Data & Privacy Data Data Protection

Sephora’s $1.2m CCPA settlement sends a ‘strong message’ to brands


By Kendra Barnett, Associate Editor

August 29, 2022 | 8 min read

California is making an example of cosmetics retailer Sephora. It’s just the start.


The California Attorney General’s office is cracking down on CCPA violations – beginning with Sephora / Tingey Injury Law Firm

In the first enforcement action of the California Consumer Privacy Act (CCPA) – the US’s most sweeping state-level consumer data protection law – the state’s attorney general Rob Bonta last week announced that it’s settled a $1.2m lawsuit with beauty retailer Sephora over alleged violations. CCPA went into effect in January of 2020.

“The alleged CCPA violations are somewhat technical in nature,” says Marci Rozen, data security attorney and legal director at DC-based firm ZwillGen. She says that Sephora “engaged in completely ordinary data sharing activities like using pixels and cookies for online behavioral advertising” and that the company disclosed these practices effectively in its privacy policy.

The allegations instead stem from Sephora’s failure to properly disclose that these activities constitute a ‘sale’ in the way that the term is defined under the CCPA, says Rozen. Under CCPA, a “sale” entails any kind of sharing or disclosure of personal information to a third party for monetary or other valuable consideration. The lawsuit alleges that Sephora provided user data to third parties via tracking technologies such as cookies and other tools that automatically share information, and that the company did not effectively explain these transactions as “sales” to users. The company also failed to offer users a means of opting out of these sales, which is legally required.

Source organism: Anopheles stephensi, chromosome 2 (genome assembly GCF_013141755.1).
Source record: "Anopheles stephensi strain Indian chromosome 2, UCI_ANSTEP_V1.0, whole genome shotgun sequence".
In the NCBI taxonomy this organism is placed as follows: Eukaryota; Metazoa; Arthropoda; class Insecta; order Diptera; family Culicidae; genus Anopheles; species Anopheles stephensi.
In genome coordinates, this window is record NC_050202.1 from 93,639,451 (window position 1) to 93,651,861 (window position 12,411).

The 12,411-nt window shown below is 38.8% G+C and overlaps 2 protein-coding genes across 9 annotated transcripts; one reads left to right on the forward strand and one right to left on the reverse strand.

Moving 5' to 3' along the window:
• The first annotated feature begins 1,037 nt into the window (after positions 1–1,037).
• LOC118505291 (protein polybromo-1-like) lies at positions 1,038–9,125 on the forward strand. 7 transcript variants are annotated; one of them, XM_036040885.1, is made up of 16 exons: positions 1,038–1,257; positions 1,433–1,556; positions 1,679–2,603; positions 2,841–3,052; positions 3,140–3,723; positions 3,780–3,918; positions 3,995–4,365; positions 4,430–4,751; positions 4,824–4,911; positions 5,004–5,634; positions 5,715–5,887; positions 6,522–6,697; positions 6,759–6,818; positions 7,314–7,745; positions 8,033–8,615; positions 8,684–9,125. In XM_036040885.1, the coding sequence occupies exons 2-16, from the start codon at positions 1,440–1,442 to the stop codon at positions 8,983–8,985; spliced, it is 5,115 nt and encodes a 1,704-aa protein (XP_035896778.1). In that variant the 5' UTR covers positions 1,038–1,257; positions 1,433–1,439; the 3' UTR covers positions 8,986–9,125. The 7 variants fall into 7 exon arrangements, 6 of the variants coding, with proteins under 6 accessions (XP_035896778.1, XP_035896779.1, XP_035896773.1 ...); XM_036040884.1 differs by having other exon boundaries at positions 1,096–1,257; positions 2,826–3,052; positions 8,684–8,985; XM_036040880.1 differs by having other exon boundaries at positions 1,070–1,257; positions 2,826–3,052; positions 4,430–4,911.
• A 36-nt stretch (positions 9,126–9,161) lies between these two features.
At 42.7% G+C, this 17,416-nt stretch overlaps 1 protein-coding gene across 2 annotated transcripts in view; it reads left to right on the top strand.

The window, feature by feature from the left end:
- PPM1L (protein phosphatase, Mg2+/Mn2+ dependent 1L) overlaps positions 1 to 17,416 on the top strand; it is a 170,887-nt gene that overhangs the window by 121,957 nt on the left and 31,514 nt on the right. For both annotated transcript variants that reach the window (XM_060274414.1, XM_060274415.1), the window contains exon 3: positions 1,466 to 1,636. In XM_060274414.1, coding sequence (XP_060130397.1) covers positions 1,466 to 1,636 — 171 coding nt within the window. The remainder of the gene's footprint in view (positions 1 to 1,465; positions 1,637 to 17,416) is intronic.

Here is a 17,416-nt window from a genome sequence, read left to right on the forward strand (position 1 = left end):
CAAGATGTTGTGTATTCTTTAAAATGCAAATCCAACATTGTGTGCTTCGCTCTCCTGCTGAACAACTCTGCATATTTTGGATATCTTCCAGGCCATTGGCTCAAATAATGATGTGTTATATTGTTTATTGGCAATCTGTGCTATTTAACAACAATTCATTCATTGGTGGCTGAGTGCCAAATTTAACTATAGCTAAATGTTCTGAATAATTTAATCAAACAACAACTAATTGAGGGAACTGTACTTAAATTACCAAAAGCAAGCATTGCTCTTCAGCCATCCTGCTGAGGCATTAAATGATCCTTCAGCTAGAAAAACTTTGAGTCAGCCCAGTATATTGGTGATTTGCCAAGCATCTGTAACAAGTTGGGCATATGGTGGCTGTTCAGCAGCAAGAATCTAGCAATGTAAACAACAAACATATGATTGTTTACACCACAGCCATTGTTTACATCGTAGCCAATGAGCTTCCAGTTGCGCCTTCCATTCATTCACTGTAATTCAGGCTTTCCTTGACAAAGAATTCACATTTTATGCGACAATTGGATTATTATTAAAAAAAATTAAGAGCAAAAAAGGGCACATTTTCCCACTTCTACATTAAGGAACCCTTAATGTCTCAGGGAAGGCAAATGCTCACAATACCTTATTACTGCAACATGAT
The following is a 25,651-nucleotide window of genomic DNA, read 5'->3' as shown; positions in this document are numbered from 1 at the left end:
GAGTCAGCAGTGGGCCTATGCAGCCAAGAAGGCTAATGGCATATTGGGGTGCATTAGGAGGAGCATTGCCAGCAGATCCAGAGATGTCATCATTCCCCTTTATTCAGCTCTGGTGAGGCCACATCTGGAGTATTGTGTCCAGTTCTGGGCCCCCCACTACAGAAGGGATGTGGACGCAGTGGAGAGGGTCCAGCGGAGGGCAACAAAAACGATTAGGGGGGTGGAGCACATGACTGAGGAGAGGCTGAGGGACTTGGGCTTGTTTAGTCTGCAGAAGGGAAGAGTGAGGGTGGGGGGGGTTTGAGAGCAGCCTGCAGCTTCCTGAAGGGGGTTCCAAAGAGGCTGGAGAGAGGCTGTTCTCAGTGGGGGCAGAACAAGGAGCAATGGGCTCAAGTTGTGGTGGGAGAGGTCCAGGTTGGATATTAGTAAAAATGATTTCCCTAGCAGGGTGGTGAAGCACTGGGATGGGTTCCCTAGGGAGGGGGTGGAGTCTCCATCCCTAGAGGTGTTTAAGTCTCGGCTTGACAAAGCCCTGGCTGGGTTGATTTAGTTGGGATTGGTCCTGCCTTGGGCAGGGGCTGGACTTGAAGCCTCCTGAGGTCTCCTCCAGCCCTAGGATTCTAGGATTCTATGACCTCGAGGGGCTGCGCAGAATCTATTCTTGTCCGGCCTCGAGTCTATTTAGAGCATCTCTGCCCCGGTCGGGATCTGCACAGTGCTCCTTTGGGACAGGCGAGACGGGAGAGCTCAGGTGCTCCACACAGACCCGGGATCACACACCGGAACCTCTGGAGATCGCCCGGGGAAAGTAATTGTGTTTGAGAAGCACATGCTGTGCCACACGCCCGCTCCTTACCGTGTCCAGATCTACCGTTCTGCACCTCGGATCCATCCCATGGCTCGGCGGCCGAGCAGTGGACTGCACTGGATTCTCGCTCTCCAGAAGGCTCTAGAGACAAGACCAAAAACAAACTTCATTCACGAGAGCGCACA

The attorney general notified the cosmetics seller on June 25 2021 of its possible noncompliance, but Sephora did not make the necessary changes to its website within the 30-day cure period required by CCPA. As a result, the retailer must now cough up close to $1.2m in fines.

In a press conference following the announcement, Bonta said: “I hope today’s settlement sends a strong message to businesses that are still failing to comply with California’s consumer privacy law. My office is watching, and we will hold you accountable ... There are no more excuses. Follow the law, do right by consumers, and process opt-out requests made via user-enabled global privacy controls.”

Financial risks outweigh brand reputation risks

Although the settlement reflects poorly on Sephora, experts are skeptical that the news will shake consumers’ trust in the brand – largely because of the scope of the alleged infringements. “I don’t believe consumers track this type of news closely enough unless it puts them directly at risk, such as an unintentional data leak of credit card details – which we have seen cause significant reputational damage in the past,” says Brady Donnelly, managing director of marketing agency Sela and chief marketing officer at PCA Group. “I’d argue that a fair number [of consumers] assume this is happening already.”